The present results show that once NGF is bound on the TrkA receptor in PC12 cells, it upregulates PAI-1 via the calcineurin/NFAT pathway and that the overexpression of DYRK1A and RCAN1 partially blocks this effect of NGF (Fig. 9). Studies in Down syndrome mouse models overexpressing DYRK1A will be needed to assess whether these mechanism are also operative in vivo in the intact brain. Nevertheless, given that the blood PAI-1 levels in Down syndrome individuals are lower than in controls [36] we hypothesize that the attenuation of the NGF-induced PAI-1 by overexpression of DYRK1A and RCAN1 due to trisomy 21 may be relevant to several Down syndrome features. Below we want to present some considerations in this respect. Firstly, DYRK1A is downregulated during brain development as the neurons begin to migrate away from the ventricular zone and is again expressed once they reach their target positions [12]. Considering the known role of PAI-1 in cell migration [45], inhibition of the NFAT-mediated regulation of PAI-1 through DYRK1A overexpression could be involved in the abnormal neuronal migration in Down syndrome. Secondly, individuals with Down syndrome have a low risk for solid tumors, which has been suggested to be related to the negative regulation of angiogenesis by RCAN1 [64], [65]. Conversely, both PAI-1, which is used as a prognostic marker for cancer, and NGF can induce tumor angiogenesis [66], [67]. The negative effect of DYRK1A and RCAN1 on PAI-1 expression could contribute to the reduced cancer risk in Down syndrome.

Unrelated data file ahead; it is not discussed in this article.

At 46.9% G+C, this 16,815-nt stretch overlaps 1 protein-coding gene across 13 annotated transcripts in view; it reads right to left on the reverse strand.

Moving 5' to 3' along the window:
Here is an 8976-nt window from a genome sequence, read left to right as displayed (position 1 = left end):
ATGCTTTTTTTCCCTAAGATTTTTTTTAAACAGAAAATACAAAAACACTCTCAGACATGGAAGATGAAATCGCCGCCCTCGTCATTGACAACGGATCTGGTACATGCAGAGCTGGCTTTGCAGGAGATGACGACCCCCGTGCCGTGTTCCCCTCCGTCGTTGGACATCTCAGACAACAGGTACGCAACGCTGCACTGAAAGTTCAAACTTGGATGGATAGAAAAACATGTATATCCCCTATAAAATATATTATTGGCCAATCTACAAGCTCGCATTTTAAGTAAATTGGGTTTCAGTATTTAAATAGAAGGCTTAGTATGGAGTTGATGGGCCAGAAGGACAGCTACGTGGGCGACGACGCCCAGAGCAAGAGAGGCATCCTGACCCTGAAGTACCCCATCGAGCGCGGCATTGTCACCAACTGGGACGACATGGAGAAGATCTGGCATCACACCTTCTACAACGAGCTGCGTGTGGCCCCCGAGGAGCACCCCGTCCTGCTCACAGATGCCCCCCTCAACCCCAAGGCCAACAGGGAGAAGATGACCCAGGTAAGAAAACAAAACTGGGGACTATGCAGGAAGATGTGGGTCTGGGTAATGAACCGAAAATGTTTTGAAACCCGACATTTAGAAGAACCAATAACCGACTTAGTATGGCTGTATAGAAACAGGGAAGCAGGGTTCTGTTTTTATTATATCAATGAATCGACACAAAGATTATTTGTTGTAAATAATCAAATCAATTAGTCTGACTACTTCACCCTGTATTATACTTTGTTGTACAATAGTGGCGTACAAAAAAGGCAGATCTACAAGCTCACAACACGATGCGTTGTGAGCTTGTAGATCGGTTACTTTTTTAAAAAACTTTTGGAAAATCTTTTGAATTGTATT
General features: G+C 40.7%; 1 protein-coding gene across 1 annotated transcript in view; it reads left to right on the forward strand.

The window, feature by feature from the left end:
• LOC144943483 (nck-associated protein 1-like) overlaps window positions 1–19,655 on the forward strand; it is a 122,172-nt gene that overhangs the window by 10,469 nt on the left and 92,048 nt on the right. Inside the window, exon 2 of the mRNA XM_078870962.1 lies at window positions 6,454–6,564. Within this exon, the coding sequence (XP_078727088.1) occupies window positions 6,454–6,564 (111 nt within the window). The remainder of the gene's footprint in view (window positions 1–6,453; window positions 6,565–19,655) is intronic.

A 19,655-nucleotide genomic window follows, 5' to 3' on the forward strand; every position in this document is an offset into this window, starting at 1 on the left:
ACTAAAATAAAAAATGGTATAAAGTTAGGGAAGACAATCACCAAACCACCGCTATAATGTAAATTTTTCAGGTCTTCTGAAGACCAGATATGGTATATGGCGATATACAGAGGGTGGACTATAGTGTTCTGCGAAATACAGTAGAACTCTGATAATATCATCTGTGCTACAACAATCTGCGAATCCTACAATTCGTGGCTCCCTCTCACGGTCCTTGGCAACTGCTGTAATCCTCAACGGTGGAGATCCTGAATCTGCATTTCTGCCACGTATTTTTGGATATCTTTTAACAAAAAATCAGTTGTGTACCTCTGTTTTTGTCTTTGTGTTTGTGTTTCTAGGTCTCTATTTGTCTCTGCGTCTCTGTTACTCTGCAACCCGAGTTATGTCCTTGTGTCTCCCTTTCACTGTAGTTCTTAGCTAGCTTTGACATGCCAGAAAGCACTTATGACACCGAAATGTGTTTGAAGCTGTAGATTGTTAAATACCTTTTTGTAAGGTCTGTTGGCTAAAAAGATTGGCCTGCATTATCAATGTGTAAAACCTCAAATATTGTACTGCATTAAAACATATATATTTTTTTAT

Figure 9. Scheme illustrating the proposed pathway by which NGF induces PAI-1 expression and its negative regulation by DYRK1A and RCAN1.

NGF activates the calcineurin/NFAT pathway via the TrkA receptor and subsequently the activated NFAT induces the transcription of PAI-1. RCAN1 inhibits the dephosphorylation/activation of NFAT by the protein phosphatase calcineurin. DYRK1A reduces the NGF effect by phosphorylation/deactivation of NFAT. In parallel, NGF induces PAI-1 transcription by activating the PKC pathway. The dashed arrows suggest the possible ways of PKC implication in the induction of PAI-1 transcription.